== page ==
Screening formats guide

  • It is a revolution: for the first time in the history of cinema, the public can access a medium of a quality close to that achieved in post-production. VHS and DVD introduced great changes, but they remained poor quality media compared to digital masters or film.
  • Le Blu-ray a à la fois le meilleur rapport qualité-prix, et le support le plus susceptible de poser problème en projection (voir partie Inconvénients).
  • quality
  • reliability
  • flexibility
  • widespread in big cinemas
  • widespread in small cinemas
  • Quality: close to that of the master, high definition, high fidelity
    During the second screening of Screening Formats, guest viewers noticed the amazing absence of differences between the HDCAM and Blu-ray versions prepared by
  • Reproducible at a low cost
  • Can be watched with or without subtitles
  • Supports surround sound (5.1, 7.1)
  • Accessible to small theatres (if equipped with an HD projector). Theatres equipped with a low definition projector (SD, Standard Definition), would do better to use a specially encoded SD Blu-ray than to leave resizing from HD to SD to the Blu-ray player.
  • difficult to project: Blu-ray contains anti-copy projection devices (HDCP). It is therefore impossible for projectionists to digitally integrate it into their normal video circuit.
    To be able to handle many different formats, film rates and media, most movie theatres and festivals are equipped with machines to modify the signal, convert formats, go from one frame to another, correct keystoning… These machines are generally not compatible with the HDMI output of Blu-ray players.
    Therefore, many theaters use an analog component signal. This signal can be obtained:
    • either from the Blu-ray player itself (but due to pressure from the majors, the latest players refuse to transmit an HD signal in analogue).
    • or by using an HDMI/analog converter such as HdFury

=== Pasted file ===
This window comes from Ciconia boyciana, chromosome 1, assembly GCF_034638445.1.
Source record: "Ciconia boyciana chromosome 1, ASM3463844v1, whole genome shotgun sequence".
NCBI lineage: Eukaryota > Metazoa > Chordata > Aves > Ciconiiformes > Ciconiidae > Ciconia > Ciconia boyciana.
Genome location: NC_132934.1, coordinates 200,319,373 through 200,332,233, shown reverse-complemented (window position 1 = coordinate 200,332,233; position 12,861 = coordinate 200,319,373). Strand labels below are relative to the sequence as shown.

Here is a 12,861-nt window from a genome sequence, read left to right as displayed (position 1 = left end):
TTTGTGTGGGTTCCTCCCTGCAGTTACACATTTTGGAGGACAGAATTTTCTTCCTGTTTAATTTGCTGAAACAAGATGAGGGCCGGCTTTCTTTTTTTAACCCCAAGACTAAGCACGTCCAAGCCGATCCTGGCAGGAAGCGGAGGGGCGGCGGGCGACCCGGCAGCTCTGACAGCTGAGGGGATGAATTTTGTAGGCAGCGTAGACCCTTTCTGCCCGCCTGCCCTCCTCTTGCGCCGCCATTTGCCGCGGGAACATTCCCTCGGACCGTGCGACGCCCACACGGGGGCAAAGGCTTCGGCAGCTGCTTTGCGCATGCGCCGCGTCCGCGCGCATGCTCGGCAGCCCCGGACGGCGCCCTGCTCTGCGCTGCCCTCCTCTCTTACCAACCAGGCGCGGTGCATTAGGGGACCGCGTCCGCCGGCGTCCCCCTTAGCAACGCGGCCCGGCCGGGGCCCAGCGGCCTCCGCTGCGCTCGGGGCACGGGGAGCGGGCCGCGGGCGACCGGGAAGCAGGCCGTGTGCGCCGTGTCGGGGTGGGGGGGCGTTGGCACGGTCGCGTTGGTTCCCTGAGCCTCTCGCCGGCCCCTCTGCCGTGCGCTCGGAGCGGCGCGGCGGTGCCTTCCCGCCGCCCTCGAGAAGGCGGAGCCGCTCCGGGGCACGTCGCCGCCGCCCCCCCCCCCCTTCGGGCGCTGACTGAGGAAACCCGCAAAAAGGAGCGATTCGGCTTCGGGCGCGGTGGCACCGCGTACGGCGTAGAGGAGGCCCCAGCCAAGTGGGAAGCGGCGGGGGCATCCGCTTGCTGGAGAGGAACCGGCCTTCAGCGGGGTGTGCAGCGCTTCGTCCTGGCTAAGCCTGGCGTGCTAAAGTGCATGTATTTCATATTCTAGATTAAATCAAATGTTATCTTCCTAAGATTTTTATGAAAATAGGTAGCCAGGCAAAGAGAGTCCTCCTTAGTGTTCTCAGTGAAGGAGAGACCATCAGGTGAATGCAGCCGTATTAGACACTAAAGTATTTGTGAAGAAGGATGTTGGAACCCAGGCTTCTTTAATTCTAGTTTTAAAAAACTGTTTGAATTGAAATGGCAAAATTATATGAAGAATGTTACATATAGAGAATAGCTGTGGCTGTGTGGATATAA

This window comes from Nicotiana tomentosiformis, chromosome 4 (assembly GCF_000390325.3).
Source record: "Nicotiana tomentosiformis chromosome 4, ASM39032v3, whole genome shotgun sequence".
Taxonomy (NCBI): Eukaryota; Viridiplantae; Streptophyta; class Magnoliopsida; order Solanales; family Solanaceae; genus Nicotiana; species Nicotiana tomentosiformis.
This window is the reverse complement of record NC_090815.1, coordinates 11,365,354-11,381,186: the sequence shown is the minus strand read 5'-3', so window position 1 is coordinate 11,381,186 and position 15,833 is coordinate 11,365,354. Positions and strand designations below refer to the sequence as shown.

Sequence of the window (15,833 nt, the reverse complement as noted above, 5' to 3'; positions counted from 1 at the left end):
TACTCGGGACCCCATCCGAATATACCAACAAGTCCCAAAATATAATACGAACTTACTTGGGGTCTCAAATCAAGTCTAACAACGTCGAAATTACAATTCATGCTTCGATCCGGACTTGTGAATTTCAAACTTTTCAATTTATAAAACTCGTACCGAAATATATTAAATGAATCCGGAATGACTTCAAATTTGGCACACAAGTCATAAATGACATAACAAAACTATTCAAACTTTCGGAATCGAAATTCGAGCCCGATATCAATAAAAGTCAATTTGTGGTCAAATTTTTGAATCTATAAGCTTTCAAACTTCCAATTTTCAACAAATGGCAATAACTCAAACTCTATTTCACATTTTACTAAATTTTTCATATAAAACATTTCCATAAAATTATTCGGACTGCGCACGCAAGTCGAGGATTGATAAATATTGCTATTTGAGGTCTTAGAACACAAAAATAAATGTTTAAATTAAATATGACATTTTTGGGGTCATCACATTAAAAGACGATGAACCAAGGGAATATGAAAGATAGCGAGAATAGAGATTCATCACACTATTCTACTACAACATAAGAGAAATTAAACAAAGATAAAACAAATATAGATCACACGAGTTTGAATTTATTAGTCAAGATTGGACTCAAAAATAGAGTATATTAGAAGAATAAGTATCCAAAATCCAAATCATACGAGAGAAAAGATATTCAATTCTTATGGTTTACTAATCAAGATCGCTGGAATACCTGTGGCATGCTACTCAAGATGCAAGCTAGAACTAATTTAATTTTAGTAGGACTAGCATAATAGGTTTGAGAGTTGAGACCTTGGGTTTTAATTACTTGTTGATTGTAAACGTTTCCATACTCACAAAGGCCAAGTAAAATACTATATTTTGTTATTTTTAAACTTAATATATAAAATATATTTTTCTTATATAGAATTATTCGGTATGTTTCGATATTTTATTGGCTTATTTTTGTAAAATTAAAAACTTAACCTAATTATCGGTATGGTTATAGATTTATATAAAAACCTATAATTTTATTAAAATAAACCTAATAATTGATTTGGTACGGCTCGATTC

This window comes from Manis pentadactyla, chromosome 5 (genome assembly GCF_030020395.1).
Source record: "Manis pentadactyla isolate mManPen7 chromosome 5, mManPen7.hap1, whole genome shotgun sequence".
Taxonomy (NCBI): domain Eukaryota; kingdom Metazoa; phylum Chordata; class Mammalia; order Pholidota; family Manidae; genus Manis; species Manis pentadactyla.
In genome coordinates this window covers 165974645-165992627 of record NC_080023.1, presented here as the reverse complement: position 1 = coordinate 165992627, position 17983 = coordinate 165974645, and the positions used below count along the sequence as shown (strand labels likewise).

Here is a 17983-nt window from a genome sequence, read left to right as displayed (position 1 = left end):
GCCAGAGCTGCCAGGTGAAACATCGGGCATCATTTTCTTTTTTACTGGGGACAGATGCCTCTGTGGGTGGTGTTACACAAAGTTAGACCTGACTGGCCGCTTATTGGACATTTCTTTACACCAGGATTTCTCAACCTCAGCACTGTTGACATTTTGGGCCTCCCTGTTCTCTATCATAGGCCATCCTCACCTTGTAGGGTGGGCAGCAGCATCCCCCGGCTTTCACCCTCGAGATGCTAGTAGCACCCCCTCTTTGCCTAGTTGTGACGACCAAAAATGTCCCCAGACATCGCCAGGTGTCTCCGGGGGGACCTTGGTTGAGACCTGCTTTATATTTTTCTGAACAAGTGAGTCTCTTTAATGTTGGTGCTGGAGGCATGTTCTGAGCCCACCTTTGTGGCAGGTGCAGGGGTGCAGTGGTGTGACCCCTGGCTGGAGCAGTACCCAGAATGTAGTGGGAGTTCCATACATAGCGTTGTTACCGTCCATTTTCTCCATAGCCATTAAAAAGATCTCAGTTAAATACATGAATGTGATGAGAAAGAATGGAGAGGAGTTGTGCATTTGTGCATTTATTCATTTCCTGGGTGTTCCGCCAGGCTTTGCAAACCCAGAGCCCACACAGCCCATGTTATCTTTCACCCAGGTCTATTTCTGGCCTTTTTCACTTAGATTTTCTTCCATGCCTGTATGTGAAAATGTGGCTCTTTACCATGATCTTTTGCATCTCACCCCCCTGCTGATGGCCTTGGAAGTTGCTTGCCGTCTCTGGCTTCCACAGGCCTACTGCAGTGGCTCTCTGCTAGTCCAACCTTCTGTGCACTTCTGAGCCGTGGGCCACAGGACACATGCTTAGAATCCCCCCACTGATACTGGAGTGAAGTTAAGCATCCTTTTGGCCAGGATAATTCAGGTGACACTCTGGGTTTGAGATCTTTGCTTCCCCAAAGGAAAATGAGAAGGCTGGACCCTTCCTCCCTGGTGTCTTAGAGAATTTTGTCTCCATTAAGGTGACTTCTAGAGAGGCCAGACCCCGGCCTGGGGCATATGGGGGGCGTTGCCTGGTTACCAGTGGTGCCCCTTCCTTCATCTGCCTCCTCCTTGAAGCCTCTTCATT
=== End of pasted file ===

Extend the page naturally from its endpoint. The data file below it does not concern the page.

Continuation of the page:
• 24p: the 24fps, the usual rate in the cinema industry, is supported by the Bly-ray but
    • only after having specifically adjusted the Blu-ray player to send the 24 frames per second as such (by default, many players will send 25 frames, which will lead to judder)
    • only in HDMI: analogue 24fps does not exist. Therefore the Blu-ray player and the projector must be wired in HDMI
  • Some cinema projectors are specifically designed not to support the HDMI signal of a Blu-ray, precisely in order to avoid that cinema owners screen disks they have found on the market and have not bought from the distributor at a high price.
  • Fragile: Blu-ray has exactly the same appearance as a DVD or a CD. It therefore shares the same weaknesses: easy to scratch, attracts dust.
  • HDMI: the only digital output of a Blu-ray player is usually HDMI. It is a general public rather than a professional format. It is relatively uncommon for cinema projectors and does not do well over long distances (more than a few meters), unlike SDI.
  • son surround : la plupart des lecteurs Blu-ray ont une sortie stéréo analogique, et envoient le son surround via la sortie HDMI. Il faut donc un système pour extraire le son multi-canal du HDMI et l'envoyer au système d'écoute. C'est un appareil courant dans les Home-Cinema, plus rares dans les salles obscures.
  • Practically speaking, all these drawbacks show that Blu-ray is the support most likely to be problematic when screened. If one has a choice between sending a DCP or a Blu-ray to an unknown theatre, DCP is a much safer choice.
    This said, the only problems that ever occurred with Blu-rays made by occurred in places that were not used to projecting blu-rays correctly.
  • Requires a special mastering in order to obtain the highest quality, especially for masters which originate from difficult sources (ex: S16mm for the grain, Red for banding, etc.)